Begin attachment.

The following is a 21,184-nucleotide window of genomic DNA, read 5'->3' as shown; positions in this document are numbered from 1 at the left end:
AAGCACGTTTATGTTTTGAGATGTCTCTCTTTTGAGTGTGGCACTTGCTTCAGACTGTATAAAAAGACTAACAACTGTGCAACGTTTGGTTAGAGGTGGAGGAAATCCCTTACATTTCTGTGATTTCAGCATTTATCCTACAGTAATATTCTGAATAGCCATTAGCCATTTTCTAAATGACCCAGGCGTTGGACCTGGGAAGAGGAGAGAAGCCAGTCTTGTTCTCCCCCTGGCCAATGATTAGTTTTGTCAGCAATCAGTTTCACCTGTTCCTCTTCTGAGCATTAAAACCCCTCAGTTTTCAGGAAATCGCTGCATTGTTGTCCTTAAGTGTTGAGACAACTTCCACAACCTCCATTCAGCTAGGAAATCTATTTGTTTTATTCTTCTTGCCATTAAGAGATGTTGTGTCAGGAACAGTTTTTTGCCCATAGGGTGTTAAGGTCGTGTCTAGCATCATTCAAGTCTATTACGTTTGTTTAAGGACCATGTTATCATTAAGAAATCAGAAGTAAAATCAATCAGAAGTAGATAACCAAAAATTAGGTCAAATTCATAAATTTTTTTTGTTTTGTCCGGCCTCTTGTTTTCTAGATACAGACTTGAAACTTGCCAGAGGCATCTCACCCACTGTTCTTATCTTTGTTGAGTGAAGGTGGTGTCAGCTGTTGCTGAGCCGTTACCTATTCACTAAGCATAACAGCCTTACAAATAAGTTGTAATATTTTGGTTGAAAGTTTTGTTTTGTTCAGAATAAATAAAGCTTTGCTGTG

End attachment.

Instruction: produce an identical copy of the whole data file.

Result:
The following is a 21,184-nucleotide window of genomic DNA, read 5'->3' as shown; positions in this document are numbered from 1 at the left end:
AAGCACGTTTATGTTTTGAGATGTCTCTCTTTTGAGTGTGGCACTTGCTTCAGACTGTATAAAAAGACTAACAACTGTGCAACGTTTGGTTAGAGGTGGAGGAAATCCCTTACATTTCTGTGATTTCAGCATTTATCCTACAGTAATATTCTGAATAGCCATTAGCCATTTTCTAAATGACCCAGGCGTTGGACCTGGGAAGAGGAGAGAAGCCAGTCTTGTTCTCCCCCTGGCCAATGATTAGTTTTGTCAGCAATCAGTTTCACCTGTTCCTCTTCTGAGCATTAAAACCCCTCAGTTTTCAGGAAATCGCTGCATTGTTGTCCTTAAGTGTTGAGACAACTTCCACAACCTCCATTCAGCTAGGAAATCTATTTGTTTTATTCTTCTTGCCATTAAGAGATGTTGTGTCAGGAACAGTTTTTTGCCCATAGGGTGTTAAGGTCGTGTCTAGCATCATTCAAGTCTATTACGTTTGTTTAAGGACCATGTTATCATTAAGAAATCAGAAGTAAAATCAATCAGAAGTAGATAACCAAAAATTAGGTCAAATTCATAAATTTTTTTTGTTTTGTCCGGCCTCTTGTTTTCTAGATACAGACTTGAAACTTGCCAGAGGCATCTCACCCACTGTTCTTATCTTTGTTGAGTGAAGGTGGTGTCAGCTGTTGCTGAGCCGTTACCTATTCACTAAGCATAACAGCCTTACAAATAAGTTGTAATATTTTGGTTGAAAGTTTTGTTTTGTTCAGAATAAATAAAGCTTTGCTGTG